There will be many new legal challenges for employers in 2022. Nobody wants to deal with litigation and liabilities, but these inconveniences will unfortunately continue into the new year. It’s more important than ever for companies to be proactive in their hiring practices and remain compliant with all local and federal regulations. Still, doing this cannot eliminate the risk of legal challenges, so employers should be prepared for any issues that may emerge. Employers can protect their interests and assets by staying up to date on employment law trends such as the following.
New Definitions at Play
One of the most important aspects of employment law is the acknowledgment of a “protected class” based on their age, race, nationality, or gender. Other characteristics such as disability and sexual orientation are also typically covered. Recently, though, the definition of “protected class” has been expanded to include people who are “associated” with a person with disabilities. This shift has only occurred in North Carolina and Oregon thus far, but it may be indicative of a bigger trend that might affect employers’ liability considerations.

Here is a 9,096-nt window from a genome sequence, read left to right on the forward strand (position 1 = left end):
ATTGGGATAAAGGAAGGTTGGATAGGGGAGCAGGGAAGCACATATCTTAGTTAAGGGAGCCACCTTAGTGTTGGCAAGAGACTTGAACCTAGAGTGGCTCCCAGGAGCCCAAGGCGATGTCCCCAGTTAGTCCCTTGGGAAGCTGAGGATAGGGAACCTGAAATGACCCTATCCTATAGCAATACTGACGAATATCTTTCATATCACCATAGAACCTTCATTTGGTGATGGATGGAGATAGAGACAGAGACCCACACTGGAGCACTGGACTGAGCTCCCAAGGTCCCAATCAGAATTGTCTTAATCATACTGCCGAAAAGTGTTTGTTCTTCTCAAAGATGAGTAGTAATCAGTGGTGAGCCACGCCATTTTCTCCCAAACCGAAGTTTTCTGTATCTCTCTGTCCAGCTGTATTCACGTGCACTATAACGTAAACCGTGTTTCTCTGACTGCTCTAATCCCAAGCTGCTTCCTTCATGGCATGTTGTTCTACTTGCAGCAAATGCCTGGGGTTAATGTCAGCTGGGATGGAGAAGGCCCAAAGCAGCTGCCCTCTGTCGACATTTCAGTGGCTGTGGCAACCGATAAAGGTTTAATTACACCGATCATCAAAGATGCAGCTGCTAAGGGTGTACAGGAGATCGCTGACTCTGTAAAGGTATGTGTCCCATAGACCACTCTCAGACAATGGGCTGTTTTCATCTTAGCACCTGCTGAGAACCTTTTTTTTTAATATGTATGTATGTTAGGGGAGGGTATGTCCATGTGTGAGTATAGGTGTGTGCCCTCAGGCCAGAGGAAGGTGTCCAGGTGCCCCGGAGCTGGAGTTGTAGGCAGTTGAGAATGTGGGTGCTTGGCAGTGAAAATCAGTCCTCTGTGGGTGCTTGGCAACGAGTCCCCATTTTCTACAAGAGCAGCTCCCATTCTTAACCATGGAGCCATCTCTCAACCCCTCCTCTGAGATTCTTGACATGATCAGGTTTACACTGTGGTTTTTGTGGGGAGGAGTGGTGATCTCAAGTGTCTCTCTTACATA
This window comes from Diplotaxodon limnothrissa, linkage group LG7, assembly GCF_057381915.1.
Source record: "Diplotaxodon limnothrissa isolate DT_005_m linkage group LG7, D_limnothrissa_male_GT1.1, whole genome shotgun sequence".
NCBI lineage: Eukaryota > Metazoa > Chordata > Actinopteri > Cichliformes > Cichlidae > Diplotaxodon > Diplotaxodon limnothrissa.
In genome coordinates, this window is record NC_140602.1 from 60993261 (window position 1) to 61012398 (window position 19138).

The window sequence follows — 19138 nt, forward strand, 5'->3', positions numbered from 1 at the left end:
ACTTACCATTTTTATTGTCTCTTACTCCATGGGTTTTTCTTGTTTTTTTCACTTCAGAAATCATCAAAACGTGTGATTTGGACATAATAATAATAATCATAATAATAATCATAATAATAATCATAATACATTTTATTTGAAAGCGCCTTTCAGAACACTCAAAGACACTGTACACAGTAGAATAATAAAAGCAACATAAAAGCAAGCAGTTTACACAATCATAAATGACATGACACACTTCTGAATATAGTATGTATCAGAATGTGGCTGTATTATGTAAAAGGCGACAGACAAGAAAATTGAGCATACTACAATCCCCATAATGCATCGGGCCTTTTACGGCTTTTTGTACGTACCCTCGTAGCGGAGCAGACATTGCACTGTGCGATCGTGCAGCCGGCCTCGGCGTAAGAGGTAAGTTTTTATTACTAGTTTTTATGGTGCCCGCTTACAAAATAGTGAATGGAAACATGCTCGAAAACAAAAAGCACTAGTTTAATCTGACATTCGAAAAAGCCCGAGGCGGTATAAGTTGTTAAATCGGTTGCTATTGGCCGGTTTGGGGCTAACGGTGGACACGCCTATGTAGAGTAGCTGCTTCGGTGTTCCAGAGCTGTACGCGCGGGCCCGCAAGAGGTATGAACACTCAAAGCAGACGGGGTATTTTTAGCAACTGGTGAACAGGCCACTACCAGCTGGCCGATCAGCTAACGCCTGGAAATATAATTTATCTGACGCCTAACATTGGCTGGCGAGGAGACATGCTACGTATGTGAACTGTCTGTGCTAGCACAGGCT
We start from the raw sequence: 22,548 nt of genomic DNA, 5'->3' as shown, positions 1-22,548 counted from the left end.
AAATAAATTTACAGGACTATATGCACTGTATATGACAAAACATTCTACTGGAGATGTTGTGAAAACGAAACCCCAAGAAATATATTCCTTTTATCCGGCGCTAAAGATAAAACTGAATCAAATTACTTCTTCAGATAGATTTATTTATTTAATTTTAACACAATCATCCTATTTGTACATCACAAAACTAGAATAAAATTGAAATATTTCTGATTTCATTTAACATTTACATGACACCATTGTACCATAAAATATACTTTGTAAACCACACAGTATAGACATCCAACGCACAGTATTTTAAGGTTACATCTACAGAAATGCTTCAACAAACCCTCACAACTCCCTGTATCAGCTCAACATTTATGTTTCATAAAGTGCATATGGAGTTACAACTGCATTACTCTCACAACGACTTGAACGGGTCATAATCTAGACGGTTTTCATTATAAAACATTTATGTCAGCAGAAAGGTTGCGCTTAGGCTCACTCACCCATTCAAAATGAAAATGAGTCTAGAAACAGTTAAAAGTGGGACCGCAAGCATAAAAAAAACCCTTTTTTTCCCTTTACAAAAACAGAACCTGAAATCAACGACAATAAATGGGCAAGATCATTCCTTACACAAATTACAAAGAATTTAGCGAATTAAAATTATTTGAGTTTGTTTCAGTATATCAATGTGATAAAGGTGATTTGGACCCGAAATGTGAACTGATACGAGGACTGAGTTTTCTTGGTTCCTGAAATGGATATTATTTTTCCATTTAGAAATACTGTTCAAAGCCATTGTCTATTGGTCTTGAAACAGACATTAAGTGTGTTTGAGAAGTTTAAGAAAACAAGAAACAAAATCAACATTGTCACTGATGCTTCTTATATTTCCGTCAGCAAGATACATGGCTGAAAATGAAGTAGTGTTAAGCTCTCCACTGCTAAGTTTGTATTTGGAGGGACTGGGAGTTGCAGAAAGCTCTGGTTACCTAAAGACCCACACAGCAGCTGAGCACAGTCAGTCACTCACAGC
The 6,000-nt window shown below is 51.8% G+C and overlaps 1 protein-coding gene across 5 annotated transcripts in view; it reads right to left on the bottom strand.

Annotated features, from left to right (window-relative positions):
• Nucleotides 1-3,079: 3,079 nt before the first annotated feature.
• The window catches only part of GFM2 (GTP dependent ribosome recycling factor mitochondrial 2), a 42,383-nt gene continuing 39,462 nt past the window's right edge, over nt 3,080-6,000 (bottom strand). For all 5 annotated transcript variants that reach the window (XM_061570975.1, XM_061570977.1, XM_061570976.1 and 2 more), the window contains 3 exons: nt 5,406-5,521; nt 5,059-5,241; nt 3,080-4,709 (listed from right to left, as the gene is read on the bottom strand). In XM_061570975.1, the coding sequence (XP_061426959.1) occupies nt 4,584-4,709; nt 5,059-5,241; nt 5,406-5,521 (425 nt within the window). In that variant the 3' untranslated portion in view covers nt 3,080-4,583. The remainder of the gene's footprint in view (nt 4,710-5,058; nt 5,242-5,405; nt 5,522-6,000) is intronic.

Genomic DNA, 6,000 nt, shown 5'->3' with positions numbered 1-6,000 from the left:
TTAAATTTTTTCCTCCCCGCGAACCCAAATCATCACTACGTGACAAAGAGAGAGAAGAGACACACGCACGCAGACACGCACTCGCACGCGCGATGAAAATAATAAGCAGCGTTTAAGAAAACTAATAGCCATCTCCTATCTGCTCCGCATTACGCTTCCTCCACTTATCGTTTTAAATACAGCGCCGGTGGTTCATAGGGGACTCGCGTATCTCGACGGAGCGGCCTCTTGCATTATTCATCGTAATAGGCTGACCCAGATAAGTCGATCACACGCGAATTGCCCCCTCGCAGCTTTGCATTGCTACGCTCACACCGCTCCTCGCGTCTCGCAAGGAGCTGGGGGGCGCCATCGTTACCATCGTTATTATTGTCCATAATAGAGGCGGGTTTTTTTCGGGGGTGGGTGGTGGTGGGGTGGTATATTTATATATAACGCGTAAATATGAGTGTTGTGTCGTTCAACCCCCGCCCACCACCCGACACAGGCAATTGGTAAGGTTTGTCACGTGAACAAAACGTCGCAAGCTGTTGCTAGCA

More Class Action Suits
There may also be a rise in class action suits targeting employers in 2022. This is due to the emergence of new pay equity legislation that can be tricky for employers to navigate. It’s important to note that female employees are not the only potential plaintiffs to consider. Many pay equity class action suits are also based on alleged underpayment to employees in the aforementioned protected classes. In order to combat these claims, companies should invest in EPLI coverage that includes costs of litigation.
It comes as no surprise that COVID-related litigation will continue to rage on in 2022. There are several major litigation trends related to COVID, including alleged violations of the vaccine mandate and discriminatory implementation of the vaccine mandate, too. Some employers are even facing legal action as a result of their masking requirements. It’s important for companies to anticipate these liabilities and collaborate with staff to develop policies that work. Thankfully, as COVID rates continue to decline, there will likely be fewer COVID-related cases targeting employers.
Many employers implement a mandatory arbitration clause as a condition of employment. In recent years, though, these clauses have received negative attention for their alleged unfairness to employees. As a result, some litigation has emerged in California which aims to outlaw mandatory arbitration between employers and employees. If the case is successful, it could set a precedent for employers everywhere and spell out the end of mandatory arbitration. Even if it does not become illegal, though, employers should consider moving away from a mandatory arbitration model and ensure their EPLI coverage is current.
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